Check out our new hours. Most DCHS and Wildlife Center services are by appointment only, including reuniting lost animals, surrendering a pet, wildlife rehabilitation, and more. Adoption visits are first-come, first-served. We recommend checking our current waitlist prior to your visit.

Jun 27, 2022

Tips to Help Pets During Fireworks Season

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DCHS provides tips on how to keep your pets safe during the Independence Day holiday and what to do if they get lost.

You may love the bright lights and loud bangs of Fourth of July fireworks, but there’s a good chance your beloved pet does not. In fact, those loud fireworks can cause a great deal of stress for many animals. Dane County Humane Society (DCHS) is encouraging pet families to take extra precautions to keep their pets safe and calm during this Fourth of July holiday weekend and throughout the summer.

DCHS advises pet parents to:

  • Avoid bringing your pet to fireworks displays – Pets tend to have more sensitive hearing than their human family members. Very loud noises, including the loud booms of fireworks, can not only frighten them but cause them a lot of stress. Large gatherings of people at these festivities can add to the pet’s stress levels. It’s best for the pet to be left at home, where they feel safe and comforted.
  • Keep your pet indoors – Take your dog for their usual outside time or walk early in the day, before the fireworks start. Additionally, keep the blinds/curtains closed and turn on the television or play some gentle music to help mask the sounds outside. If they take refuge in their crate, cover it partially with a blanket to help reduce the noise. Some pets may prefer to hide in an area that has no windows, such as a closet. Give them the option by leaving the door cracked open, but make sure there’s nothing hazardous in there first. If your pet is a new addition to your family, stay home with them so you can see how they react and take action to help them.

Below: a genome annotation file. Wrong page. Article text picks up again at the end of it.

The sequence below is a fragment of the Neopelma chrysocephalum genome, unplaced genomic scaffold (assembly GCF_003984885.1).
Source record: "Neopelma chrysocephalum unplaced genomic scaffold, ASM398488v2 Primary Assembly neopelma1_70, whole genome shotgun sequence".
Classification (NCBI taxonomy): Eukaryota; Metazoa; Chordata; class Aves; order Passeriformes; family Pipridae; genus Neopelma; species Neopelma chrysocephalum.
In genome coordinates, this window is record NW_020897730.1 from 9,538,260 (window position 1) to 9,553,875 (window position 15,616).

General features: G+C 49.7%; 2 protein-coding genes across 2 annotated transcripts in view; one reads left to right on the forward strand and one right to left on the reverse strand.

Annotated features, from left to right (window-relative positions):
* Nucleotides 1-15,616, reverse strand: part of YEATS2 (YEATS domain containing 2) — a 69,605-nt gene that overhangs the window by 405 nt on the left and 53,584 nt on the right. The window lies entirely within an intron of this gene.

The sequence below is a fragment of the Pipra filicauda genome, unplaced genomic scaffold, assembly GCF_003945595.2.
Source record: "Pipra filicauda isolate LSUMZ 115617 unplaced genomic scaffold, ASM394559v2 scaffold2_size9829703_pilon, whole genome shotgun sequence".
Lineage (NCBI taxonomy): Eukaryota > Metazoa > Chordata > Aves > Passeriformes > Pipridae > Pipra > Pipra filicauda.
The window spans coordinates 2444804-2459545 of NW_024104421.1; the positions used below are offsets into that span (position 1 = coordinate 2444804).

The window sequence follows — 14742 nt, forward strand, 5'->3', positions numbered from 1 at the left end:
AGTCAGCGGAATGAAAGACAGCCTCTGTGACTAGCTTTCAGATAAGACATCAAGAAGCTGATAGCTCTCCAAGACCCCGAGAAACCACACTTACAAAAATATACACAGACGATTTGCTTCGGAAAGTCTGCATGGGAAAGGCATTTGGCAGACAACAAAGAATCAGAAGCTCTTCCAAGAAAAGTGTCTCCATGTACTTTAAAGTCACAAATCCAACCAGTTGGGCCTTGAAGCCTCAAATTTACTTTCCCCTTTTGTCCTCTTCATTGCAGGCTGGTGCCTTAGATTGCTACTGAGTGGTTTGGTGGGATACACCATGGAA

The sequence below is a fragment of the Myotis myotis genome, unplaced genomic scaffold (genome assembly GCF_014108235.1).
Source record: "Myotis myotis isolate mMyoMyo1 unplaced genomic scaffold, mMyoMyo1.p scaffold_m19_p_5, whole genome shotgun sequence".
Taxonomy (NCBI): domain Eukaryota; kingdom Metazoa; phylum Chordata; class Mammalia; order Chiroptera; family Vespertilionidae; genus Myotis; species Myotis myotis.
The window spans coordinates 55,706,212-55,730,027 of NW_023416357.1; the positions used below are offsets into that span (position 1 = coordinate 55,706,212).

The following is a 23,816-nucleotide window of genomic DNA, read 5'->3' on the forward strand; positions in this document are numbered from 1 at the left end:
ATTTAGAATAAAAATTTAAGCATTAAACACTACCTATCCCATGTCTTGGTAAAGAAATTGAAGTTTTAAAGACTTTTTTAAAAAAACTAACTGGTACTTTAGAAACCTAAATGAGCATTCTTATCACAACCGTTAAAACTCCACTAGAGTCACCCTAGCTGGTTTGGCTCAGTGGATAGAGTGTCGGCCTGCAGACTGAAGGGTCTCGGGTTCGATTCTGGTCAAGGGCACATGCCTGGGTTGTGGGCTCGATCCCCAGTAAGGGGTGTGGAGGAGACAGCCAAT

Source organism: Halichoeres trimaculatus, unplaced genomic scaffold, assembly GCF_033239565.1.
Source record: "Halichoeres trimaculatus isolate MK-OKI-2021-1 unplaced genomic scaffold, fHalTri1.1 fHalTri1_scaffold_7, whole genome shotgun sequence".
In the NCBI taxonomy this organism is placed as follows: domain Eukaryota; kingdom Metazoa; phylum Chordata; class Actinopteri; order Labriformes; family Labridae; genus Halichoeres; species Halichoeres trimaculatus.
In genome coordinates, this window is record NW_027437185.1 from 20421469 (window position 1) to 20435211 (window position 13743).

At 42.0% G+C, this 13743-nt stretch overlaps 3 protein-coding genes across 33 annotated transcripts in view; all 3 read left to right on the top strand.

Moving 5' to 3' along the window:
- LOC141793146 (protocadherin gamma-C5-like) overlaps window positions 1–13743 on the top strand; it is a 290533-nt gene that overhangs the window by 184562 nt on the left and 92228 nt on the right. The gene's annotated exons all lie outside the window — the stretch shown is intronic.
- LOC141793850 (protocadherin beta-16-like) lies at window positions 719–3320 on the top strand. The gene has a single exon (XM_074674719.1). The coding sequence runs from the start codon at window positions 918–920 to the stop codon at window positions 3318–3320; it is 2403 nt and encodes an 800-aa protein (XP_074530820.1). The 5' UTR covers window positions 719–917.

• Make sure your pet is wearing a collar with identification – DCHS sees an uptick in lost pet reports around the July 4th holiday, so make sure you’ve prepped your pet with a well-fitted collar and identification tag, and/or have your pet microchipped and verify the information associated with the chip is up-to-date. Pets that are chipped or have ID tags have a better chance of being reunited with their families. It’s also handy to have a plan ready should you ever become separated from your pet. Among your list of planned steps should be reporting the lost pet to DCHS through our website at giveshelter.org (include a photo) and checking our found pets page. Anyone who finds a pet can file a found pet report at givsehlter.org as well.
  • If your pet must be outside – Be sure to keep the pet on a leash or in a fenced yard so they don’t run off, and make your outing as short as possible
  • Speak with your vet or trainer – If your pet tends to be overcome by fear during this time of year, speak with your vet, a trainer, or animal behaviorist in advance to learn about other options, such as medications, that may help calm your pet during the holiday weekend or other stressful events.

If you see a stray animal and feel safe approaching it, check the license tag and other identification and contact the person on it. If the pet isn't wearing a collar, file a found report on DCHS's website. If you can’t keep the stray until its owner is found, make an appointment to bring the companion animal to the shelter. Never leave a stray animal in a crate or tied up outside the shelter.

If you lost your pet, we recommend you:

Summer tips for pets

You Can Support Summer Fun for DCHS Pups

Some humans may enjoy fireworks, but they can be stressful for our canine companions. Rather than buying your own fireworks, consider donating to DCHS so we can provide fun treats, activities, care, and enrichment to our dogs all summer long. Did somebody say puppy pool party?!?!

Support Summer Fun for Dogs

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